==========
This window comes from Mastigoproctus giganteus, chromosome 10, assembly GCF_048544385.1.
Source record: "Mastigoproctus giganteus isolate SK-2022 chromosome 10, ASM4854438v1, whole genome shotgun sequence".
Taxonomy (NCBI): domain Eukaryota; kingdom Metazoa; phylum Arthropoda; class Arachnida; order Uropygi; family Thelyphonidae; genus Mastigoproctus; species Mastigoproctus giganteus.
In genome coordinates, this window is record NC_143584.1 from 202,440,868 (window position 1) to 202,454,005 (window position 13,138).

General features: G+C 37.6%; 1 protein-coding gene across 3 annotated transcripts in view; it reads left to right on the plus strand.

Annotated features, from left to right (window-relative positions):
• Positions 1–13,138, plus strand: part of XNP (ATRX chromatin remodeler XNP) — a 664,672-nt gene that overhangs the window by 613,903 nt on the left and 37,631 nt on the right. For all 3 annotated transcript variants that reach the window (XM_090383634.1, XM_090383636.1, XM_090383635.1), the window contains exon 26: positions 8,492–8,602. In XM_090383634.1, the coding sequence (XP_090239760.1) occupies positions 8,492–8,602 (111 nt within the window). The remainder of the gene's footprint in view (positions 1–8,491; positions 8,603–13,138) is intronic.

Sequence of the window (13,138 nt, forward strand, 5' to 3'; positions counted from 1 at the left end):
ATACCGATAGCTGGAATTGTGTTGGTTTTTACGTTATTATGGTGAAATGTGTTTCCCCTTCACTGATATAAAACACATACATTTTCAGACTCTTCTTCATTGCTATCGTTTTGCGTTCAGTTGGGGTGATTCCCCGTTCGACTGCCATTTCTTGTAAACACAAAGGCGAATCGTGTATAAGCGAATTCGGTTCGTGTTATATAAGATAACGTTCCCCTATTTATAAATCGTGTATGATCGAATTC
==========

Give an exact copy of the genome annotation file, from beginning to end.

This window comes from Mastigoproctus giganteus, chromosome 10, assembly GCF_048544385.1.
Source record: "Mastigoproctus giganteus isolate SK-2022 chromosome 10, ASM4854438v1, whole genome shotgun sequence".
Taxonomy (NCBI): domain Eukaryota; kingdom Metazoa; phylum Arthropoda; class Arachnida; order Uropygi; family Thelyphonidae; genus Mastigoproctus; species Mastigoproctus giganteus.
In genome coordinates, this window is record NC_143584.1 from 202,440,868 (window position 1) to 202,454,005 (window position 13,138).

General features: G+C 37.6%; 1 protein-coding gene across 3 annotated transcripts in view; it reads left to right on the plus strand.

Annotated features, from left to right (window-relative positions):
• Positions 1–13,138, plus strand: part of XNP (ATRX chromatin remodeler XNP) — a 664,672-nt gene that overhangs the window by 613,903 nt on the left and 37,631 nt on the right. For all 3 annotated transcript variants that reach the window (XM_090383634.1, XM_090383636.1, XM_090383635.1), the window contains exon 26: positions 8,492–8,602. In XM_090383634.1, the coding sequence (XP_090239760.1) occupies positions 8,492–8,602 (111 nt within the window). The remainder of the gene's footprint in view (positions 1–8,491; positions 8,603–13,138) is intronic.

Sequence of the window (13,138 nt, forward strand, 5' to 3'; positions counted from 1 at the left end):
ATACCGATAGCTGGAATTGTGTTGGTTTTTACGTTATTATGGTGAAATGTGTTTCCCCTTCACTGATATAAAACACATACATTTTCAGACTCTTCTTCATTGCTATCGTTTTGCGTTCAGTTGGGGTGATTCCCCGTTCGACTGCCATTTCTTGTAAACACAAAGGCGAATCGTGTATAAGCGAATTCGGTTCGTGTTATATAAGATAACGTTCCCCTATTTATAAATCGTGTATGATCGAATTC